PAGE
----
Novelty seeking multi agent systems

(written by lawrence krubner, however indented passages are often quotes). You can contact lawrence at:, or follow me on Twitter.


This paper considers novelty-seeking multi-agent systems
as a step towards more efficient generation of creative
artifacts. We describe a simple multi-agent architecture
where agents have limited resources and exercise
self-criticism, veto power and voting to collectively
regulate which artifacts are selected to the domain i.e.,
the cultural storage of the system. To overcome their individual
resource limitations, agents have a limited access
to the artifacts already in the domain which they
can use to guide their search for novel artifacts.
Creating geometric images called spirographs as a case
study, we show that novelty-seeking multi-agent systems
can be more productive in generating novel artifacts
than a single-agent or monolithic system. In particular,
veto power is in our case an effective collaborative
decision-making strategy for enhancing novelty of
domain artifacts, and self-criticism of agents can significantly
reduce the collaborative effort in decision making.

Novelty is often considered a central component of creativity
(e.g. Boden (1992)). Obviously, an artifact that is not
novel can hardly be considered creative. This paper studies
the capability of cooperative multi-agent systems to seek and
produce novel artifacts, and the effects of social decisionmaking
strategies on this capability. Our focus is on seeking
novelty; other aspects of creativity, such as surprise and
value, are left for future work.

According to the systems view of Csikszentmihalyi
(1988), creative systems consist of three intertwined parts:
individual agents, society and domain. A set of interacting
agents forms a society. The domain is a cultural component
constructed by the society by selecting artifacts worth preserving.
Each part in the system is in constant interaction
with other parts, e.g. individuals try to learn from the domain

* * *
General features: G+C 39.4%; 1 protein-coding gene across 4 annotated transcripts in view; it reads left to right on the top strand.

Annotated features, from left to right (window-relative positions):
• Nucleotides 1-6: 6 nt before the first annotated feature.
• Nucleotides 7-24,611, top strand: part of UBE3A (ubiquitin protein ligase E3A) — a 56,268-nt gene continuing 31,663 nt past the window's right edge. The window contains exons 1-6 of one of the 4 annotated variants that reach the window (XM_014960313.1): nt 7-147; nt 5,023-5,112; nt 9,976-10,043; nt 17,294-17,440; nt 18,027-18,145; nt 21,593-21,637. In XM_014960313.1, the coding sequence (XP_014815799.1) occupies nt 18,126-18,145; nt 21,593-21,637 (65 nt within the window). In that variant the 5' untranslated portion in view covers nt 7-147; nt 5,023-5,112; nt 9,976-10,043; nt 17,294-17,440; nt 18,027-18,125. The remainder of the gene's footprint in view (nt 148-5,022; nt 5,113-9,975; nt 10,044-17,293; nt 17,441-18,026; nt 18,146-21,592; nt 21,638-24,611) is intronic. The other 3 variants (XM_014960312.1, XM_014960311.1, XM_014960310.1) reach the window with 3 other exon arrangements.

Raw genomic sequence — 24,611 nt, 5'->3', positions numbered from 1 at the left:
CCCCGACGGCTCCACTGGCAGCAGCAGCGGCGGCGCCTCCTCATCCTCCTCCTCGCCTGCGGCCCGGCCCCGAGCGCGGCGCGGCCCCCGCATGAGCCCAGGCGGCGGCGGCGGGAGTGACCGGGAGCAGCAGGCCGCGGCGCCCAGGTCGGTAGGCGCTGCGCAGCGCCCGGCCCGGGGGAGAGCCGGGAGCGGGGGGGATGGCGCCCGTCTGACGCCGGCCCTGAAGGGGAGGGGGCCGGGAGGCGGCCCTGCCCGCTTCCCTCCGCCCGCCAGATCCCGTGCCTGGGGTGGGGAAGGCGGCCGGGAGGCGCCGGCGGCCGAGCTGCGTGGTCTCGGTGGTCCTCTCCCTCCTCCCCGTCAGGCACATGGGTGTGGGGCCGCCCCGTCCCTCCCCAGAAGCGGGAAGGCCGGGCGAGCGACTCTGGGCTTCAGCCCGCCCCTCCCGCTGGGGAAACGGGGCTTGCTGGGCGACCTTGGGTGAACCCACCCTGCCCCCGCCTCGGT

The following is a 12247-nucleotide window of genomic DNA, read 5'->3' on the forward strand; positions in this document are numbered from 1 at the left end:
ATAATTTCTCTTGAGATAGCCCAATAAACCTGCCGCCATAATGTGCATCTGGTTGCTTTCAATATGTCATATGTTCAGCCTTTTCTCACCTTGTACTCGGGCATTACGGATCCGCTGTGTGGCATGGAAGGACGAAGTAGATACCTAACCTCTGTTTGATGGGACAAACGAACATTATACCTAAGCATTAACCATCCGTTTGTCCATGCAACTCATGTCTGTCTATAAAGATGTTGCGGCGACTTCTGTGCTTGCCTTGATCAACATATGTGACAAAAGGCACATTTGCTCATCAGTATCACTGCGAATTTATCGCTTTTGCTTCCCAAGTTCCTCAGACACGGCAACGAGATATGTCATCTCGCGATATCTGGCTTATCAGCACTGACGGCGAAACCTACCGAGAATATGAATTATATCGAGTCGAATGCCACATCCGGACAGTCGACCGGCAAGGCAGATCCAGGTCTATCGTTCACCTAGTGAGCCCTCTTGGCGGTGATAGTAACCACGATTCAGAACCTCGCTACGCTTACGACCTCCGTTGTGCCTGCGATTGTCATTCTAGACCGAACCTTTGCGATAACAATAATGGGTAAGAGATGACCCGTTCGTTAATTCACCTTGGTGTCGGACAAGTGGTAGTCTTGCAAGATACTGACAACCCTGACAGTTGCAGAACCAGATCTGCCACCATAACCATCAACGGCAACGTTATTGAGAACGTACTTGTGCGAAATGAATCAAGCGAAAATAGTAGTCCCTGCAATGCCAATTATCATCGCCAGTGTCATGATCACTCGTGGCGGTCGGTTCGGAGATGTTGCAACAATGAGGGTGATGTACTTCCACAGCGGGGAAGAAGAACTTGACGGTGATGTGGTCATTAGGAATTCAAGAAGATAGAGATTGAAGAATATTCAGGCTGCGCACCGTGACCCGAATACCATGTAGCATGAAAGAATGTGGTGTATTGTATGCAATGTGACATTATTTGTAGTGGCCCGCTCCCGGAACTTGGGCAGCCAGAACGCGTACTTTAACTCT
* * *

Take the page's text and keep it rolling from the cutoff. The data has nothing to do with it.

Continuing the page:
and bring about transformations, while it is the society
that collectively decides which transformations are valued
and stored in the domain.

…Saunders and Gero (2001a) present a curious agent
searching for novelty in the space of geometric images produced
by a spirograph. The agent learns a categorization
of the produced images by showing them as input to a selforganized
map, or SOM (Kohonen 1995). The novelty of a
new image is computed as the pixel-wise deviation from the
best matching cell’s image in the SOM. The agent’s curiosity
is modeled as a tendency to make smaller mutations in
the generating parameters when more novelty is found. This
helped the agent to concentrate on areas in the parameter
space where more variability was found.

Algorithm 1
Agent behavior during a single iteration

1: invent a new artifact close to the agent’s current location
and move to the new location

2: if the new artifact passes self-criticism then

3: memorize the new artifact

4: publish the new artifact as a candidate for the domain

5: end if

6: participate in social decision making to select which
artifact, among candidates published by all agents, is
added to the domain

7: select and memorize artifacts from domain

Post external references

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